This, of course, led me to realize the state of the animals. I have been concerned about the lives of people living in poverty and under repression, but it hadn’t occurred to me to spare a thought for the lives of the animals in the Yangon Zoo.

Yangoon Zoo - Photo by Shutterstock
A tiger behind bars in Yangoon Zoo – Photo by Shutterstock

How to see wildlife in an ethical way in Myanmar

Animals are often not treated well under Buddhism, at least in Myanmar; they are lower on the karmic cycle of rebirth than humans. Stray dogs and monkeys are particularly mistreated in Myanmar.

Boycotting this zoo is an important first act in creating a better environment for the animals. The zoo is about to open an “elephant museum” and this should also be boycotted. The trafficking of wildlife in Myanmar has reached astounding proportions and you should not purchase tiger teeth, ivory or any Chinese traditional medicine or animal products in Myanmar and around its borders with Thailand, China, and India.

Unfortunately, Myanmar is not yet at a stage in its development where it is possible to see and interact with animals in an ethical way and avoidance and advocacy are currently the best ways to deal with this distressing issue.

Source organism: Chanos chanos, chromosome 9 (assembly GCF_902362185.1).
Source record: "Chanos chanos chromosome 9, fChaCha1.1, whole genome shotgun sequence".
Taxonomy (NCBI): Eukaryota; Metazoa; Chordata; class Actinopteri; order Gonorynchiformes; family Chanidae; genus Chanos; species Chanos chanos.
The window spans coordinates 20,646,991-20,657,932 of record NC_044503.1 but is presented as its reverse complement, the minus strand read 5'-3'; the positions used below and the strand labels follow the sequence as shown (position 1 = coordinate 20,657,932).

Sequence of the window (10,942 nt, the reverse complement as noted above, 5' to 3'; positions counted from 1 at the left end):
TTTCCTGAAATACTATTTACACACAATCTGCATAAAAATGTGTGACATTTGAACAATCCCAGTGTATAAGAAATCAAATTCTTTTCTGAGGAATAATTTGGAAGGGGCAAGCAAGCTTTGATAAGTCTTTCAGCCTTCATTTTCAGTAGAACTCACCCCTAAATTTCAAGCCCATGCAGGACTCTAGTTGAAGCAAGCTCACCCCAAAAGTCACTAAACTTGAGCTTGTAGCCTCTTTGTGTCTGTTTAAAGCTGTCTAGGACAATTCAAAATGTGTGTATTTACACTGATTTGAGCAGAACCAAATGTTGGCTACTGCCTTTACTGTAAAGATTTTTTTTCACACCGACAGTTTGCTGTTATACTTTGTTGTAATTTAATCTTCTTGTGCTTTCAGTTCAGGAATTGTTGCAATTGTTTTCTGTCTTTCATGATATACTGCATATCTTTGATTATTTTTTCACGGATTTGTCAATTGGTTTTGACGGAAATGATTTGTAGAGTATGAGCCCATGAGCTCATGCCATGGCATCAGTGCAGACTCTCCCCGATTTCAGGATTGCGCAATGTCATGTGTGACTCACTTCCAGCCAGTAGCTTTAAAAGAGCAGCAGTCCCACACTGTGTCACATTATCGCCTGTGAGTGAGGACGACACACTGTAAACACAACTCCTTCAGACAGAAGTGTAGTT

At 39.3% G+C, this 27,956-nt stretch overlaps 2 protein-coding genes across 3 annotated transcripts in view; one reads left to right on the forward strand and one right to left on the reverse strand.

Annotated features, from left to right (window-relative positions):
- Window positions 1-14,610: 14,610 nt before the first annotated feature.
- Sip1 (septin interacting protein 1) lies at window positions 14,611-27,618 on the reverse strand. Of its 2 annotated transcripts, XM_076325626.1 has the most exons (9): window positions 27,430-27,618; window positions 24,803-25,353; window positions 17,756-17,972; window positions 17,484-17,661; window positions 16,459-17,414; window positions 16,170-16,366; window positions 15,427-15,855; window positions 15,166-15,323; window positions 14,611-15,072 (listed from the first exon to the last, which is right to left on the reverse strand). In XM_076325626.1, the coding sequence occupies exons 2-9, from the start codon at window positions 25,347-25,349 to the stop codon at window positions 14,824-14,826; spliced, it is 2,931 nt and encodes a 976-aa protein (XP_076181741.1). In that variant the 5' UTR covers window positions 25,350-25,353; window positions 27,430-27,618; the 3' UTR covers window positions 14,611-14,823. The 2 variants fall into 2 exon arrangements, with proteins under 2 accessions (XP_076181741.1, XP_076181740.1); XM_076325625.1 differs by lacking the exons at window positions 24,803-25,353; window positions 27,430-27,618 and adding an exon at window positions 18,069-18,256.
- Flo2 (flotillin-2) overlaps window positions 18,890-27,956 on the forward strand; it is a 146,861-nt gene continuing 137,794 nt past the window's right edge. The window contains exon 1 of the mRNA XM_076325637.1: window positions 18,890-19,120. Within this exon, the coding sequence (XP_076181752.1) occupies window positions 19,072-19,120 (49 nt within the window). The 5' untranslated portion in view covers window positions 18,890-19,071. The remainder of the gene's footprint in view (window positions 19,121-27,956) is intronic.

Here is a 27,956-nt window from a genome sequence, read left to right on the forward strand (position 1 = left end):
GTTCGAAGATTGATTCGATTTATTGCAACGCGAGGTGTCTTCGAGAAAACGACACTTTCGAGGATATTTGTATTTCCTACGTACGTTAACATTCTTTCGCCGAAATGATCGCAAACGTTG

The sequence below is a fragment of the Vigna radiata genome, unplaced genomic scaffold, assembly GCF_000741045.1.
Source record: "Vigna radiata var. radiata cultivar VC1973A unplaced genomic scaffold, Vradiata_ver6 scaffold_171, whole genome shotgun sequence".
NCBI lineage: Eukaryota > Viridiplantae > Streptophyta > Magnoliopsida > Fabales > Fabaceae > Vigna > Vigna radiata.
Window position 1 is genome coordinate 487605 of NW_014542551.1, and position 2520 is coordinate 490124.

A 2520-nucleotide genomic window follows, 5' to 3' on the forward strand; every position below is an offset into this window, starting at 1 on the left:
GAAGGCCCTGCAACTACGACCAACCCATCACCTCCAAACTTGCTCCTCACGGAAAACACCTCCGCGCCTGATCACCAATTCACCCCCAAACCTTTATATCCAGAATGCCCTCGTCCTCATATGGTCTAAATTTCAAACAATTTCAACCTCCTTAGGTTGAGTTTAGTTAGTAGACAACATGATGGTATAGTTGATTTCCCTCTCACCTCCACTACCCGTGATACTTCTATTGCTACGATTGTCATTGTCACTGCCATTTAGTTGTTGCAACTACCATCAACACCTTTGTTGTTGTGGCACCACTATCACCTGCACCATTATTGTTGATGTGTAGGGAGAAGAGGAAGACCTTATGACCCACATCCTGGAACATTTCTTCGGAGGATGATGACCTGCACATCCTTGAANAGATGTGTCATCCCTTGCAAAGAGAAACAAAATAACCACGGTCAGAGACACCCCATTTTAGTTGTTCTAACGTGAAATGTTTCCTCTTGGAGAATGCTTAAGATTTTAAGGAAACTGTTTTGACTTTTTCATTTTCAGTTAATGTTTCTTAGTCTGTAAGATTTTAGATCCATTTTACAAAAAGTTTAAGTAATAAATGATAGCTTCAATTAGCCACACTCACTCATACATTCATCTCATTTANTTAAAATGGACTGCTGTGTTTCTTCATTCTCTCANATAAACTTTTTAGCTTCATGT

Admin: If you want to see wildlife in Myanmar I recommend taking an organized tour with an ethical tour operator. Make sure you do your research well!

Conclusion

The one thing I get out of the above stories is that it is important to learn about the sanctuary you visit as well as the species and its needs before you decide for any activity including wildlife.

A good question to ask yourself is “what does the animal benefit from this” instead of focusing on what you benefit from it first. Because we all want the same: to get as close as possible to a beautiful animal. If you’re not sure if the activity is ethical, research it. In case you’re still unsure after that, I’d say skip it.

Do you have any experience with wildlife that you wish you hadn’t participated in? Or have you had an incredible and ethical wildlife experience you want to share? I would love to hear your story in the comments!

Read next: Unethical animal tourism and what to do instead: Marine life

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Unethical animal tourism and what to do instead. Travelers share their unethical animal tourism experiences and show you what to do instead to have an ethical animal encounter. Responsible travel tips on ethical animal tourism.
Make sure you don't regret anything after your travels with these 40 tips for responsible travel!